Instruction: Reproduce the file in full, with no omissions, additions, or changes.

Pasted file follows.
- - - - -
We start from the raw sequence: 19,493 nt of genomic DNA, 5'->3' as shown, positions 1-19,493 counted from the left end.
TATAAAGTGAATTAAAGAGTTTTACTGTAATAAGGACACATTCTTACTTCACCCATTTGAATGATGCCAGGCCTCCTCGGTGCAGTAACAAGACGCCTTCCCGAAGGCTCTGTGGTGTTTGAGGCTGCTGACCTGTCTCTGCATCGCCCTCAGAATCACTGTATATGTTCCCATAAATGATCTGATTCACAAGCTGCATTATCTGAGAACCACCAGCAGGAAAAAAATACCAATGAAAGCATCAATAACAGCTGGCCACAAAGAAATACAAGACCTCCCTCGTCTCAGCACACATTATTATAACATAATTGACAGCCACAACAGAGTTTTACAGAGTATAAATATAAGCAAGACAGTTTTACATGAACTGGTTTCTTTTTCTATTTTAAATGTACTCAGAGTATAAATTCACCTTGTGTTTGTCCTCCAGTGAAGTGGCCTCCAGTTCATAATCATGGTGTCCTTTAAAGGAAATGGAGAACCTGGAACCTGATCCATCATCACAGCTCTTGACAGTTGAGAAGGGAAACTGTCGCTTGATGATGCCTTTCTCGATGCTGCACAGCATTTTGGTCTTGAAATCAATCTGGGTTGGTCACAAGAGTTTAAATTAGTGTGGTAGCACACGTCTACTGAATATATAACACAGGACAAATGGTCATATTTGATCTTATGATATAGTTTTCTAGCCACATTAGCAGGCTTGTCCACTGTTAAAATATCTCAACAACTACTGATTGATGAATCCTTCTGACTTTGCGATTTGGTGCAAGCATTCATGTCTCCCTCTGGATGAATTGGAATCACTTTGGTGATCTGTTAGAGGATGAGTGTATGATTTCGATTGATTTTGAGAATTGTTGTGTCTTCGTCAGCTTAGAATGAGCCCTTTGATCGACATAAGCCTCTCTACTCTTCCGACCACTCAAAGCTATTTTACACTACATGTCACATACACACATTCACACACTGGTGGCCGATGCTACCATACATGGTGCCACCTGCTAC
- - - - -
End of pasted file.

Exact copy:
We start from the raw sequence: 19,493 nt of genomic DNA, 5'->3' as shown, positions 1-19,493 counted from the left end.
TATAAAGTGAATTAAAGAGTTTTACTGTAATAAGGACACATTCTTACTTCACCCATTTGAATGATGCCAGGCCTCCTCGGTGCAGTAACAAGACGCCTTCCCGAAGGCTCTGTGGTGTTTGAGGCTGCTGACCTGTCTCTGCATCGCCCTCAGAATCACTGTATATGTTCCCATAAATGATCTGATTCACAAGCTGCATTATCTGAGAACCACCAGCAGGAAAAAAATACCAATGAAAGCATCAATAACAGCTGGCCACAAAGAAATACAAGACCTCCCTCGTCTCAGCACACATTATTATAACATAATTGACAGCCACAACAGAGTTTTACAGAGTATAAATATAAGCAAGACAGTTTTACATGAACTGGTTTCTTTTTCTATTTTAAATGTACTCAGAGTATAAATTCACCTTGTGTTTGTCCTCCAGTGAAGTGGCCTCCAGTTCATAATCATGGTGTCCTTTAAAGGAAATGGAGAACCTGGAACCTGATCCATCATCACAGCTCTTGACAGTTGAGAAGGGAAACTGTCGCTTGATGATGCCTTTCTCGATGCTGCACAGCATTTTGGTCTTGAAATCAATCTGGGTTGGTCACAAGAGTTTAAATTAGTGTGGTAGCACACGTCTACTGAATATATAACACAGGACAAATGGTCATATTTGATCTTATGATATAGTTTTCTAGCCACATTAGCAGGCTTGTCCACTGTTAAAATATCTCAACAACTACTGATTGATGAATCCTTCTGACTTTGCGATTTGGTGCAAGCATTCATGTCTCCCTCTGGATGAATTGGAATCACTTTGGTGATCTGTTAGAGGATGAGTGTATGATTTCGATTGATTTTGAGAATTGTTGTGTCTTCGTCAGCTTAGAATGAGCCCTTTGATCGACATAAGCCTCTCTACTCTTCCGACCACTCAAAGCTATTTTACACTACATGTCACATACACACATTCACACACTGGTGGCCGATGCTACCATACATGGTGCCACCTGCTAC